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Legal eagles

No doubt the most prominent local position to be filled by President-elect Barack Obama will be that of United States attorney. The San Diego office has long been a turbulent place. The last permanent holder of the office, Carol Lam, was dismissed during the Bush administration’s infamous 2006 firing spree, in which Lam along with eight other U.S. attorneys were dumped for being out of line with the White House’s political agenda.

Before Lam, there was Alan Bersin, a Los Angeles attorney married to Democrat Lisa Foster, wealthy heir to a San Diego real estate fortune, who helped get Bill Clinton to appoint her husband to the post. Dubbed the “border czar” by Attorney General Janet Reno, Bersin left the office after it became obvious he wouldn’t be promoted to the Justice Department in Washington. His subsequent controversy-wracked tenure as San Diego City Schools superintendent virtually doomed any hopes he had to run for office.

And there was Greg Vega, the Clinton appointee who succeeded Bersin; Vega declined to prosecute Padres owner and fellow Democrat John Moores in connection with his gifts and gratuities — including stock favors — to San Diego city councilwoman Valerie Stallings, also a Democrat, who was forced to resign in 2001.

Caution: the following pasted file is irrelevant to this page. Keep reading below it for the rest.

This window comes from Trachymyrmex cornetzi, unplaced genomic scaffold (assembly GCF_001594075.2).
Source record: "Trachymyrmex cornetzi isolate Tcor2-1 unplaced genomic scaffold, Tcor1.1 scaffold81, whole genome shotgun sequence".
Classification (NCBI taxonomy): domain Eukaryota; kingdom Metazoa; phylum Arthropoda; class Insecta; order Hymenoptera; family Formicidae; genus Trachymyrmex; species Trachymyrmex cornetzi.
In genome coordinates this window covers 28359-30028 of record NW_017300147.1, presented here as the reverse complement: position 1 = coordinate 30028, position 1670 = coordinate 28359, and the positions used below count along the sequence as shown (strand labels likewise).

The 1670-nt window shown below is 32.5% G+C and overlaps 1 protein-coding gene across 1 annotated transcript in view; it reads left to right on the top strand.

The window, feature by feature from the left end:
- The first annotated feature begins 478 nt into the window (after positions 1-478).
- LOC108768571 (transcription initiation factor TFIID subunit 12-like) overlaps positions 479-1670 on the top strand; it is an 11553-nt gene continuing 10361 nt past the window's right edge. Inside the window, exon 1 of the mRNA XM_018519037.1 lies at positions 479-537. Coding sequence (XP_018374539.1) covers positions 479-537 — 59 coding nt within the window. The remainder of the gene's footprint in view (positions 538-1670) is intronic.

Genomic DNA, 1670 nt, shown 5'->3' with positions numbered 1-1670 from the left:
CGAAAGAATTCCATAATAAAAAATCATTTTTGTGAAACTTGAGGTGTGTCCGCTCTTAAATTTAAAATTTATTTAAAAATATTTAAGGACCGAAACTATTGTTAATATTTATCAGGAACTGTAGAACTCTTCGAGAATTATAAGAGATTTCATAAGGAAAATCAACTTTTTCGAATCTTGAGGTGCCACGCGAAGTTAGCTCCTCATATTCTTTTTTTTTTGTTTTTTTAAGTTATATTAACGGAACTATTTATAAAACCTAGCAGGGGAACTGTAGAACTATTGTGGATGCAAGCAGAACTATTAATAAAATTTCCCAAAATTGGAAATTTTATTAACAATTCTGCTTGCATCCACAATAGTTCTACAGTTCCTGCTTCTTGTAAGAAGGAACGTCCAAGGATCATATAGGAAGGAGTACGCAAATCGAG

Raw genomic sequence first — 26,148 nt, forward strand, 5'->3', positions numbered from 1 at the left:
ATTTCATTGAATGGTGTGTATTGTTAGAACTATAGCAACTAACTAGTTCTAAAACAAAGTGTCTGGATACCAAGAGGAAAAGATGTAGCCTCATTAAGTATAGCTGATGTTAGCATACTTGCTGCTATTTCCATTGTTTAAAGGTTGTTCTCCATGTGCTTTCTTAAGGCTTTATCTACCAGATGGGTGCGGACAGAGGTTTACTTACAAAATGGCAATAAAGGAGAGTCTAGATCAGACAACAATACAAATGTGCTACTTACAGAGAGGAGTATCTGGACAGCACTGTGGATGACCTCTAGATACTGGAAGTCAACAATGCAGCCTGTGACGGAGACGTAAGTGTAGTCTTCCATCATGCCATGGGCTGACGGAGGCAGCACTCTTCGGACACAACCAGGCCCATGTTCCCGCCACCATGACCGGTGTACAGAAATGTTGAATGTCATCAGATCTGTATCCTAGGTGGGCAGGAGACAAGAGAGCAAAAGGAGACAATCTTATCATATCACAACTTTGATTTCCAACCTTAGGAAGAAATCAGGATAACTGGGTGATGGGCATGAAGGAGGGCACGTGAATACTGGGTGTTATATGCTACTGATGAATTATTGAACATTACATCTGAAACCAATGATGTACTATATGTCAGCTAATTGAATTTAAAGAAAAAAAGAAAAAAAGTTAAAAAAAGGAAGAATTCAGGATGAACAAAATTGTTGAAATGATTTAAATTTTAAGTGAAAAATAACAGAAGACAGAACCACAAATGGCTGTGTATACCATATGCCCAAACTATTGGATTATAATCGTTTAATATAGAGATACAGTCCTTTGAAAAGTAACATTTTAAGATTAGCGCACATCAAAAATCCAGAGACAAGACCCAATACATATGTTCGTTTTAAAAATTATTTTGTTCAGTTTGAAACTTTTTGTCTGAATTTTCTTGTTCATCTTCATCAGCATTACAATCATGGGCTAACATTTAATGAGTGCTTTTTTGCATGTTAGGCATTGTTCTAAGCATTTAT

Currently, Republican Karen Hewitt is interim U.S. attorney. Tradition calls for the president to name a member of his party, but there have been exceptions. In 1977, Jimmy Carter appointed independent Michael Walsh, a 35-year-old Yale Law graduate who later went on to become CEO of Union Pacific Railroad and Tenneco before dying in 1994 at age 51 of a brain tumor.

So far there have been no hints about whom the Obama people have in mind, but as the Bersin case shows, donating money to presidential campaign efforts hasn’t hurt past potential candidates. With that in mind, an examination of the haul taken in by the Obama campaign may prove predictive. Or not.

Much of the money going to Obama came from trial lawyers, a group seeking to loosen restrictions on stockholder lawsuits pushed by the Bush administration. According to federal campaign-disclosure records, through the middle of October Obama had received a total of $115,874 from local attorneys who gave their address as San Diego, more than twice the $41,116 given to GOP candidate John McCain.